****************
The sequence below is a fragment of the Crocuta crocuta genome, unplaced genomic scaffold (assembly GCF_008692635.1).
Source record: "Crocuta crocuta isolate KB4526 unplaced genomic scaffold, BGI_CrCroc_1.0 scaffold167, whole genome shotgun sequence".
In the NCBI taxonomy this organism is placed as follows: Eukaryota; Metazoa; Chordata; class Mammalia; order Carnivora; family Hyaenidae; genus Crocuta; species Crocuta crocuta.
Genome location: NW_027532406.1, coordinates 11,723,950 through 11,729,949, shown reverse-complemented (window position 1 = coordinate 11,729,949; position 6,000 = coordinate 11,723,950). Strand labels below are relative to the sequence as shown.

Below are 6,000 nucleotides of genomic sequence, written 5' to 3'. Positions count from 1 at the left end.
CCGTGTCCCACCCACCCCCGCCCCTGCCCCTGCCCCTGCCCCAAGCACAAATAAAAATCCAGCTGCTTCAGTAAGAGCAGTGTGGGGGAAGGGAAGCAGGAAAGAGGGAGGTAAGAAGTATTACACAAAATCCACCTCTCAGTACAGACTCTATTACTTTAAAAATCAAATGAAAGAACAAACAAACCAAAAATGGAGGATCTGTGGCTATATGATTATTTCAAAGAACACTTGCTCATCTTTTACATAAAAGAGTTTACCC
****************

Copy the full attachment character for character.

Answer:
The sequence below is a fragment of the Crocuta crocuta genome, unplaced genomic scaffold (assembly GCF_008692635.1).
Source record: "Crocuta crocuta isolate KB4526 unplaced genomic scaffold, BGI_CrCroc_1.0 scaffold167, whole genome shotgun sequence".
In the NCBI taxonomy this organism is placed as follows: Eukaryota; Metazoa; Chordata; class Mammalia; order Carnivora; family Hyaenidae; genus Crocuta; species Crocuta crocuta.
Genome location: NW_027532406.1, coordinates 11,723,950 through 11,729,949, shown reverse-complemented (window position 1 = coordinate 11,729,949; position 6,000 = coordinate 11,723,950). Strand labels below are relative to the sequence as shown.

Below are 6,000 nucleotides of genomic sequence, written 5' to 3'. Positions count from 1 at the left end.
CCGTGTCCCACCCACCCCCGCCCCTGCCCCTGCCCCTGCCCCAAGCACAAATAAAAATCCAGCTGCTTCAGTAAGAGCAGTGTGGGGGAAGGGAAGCAGGAAAGAGGGAGGTAAGAAGTATTACACAAAATCCACCTCTCAGTACAGACTCTATTACTTTAAAAATCAAATGAAAGAACAAACAAACCAAAAATGGAGGATCTGTGGCTATATGATTATTTCAAAGAACACTTGCTCATCTTTTACATAAAAGAGTTTACCC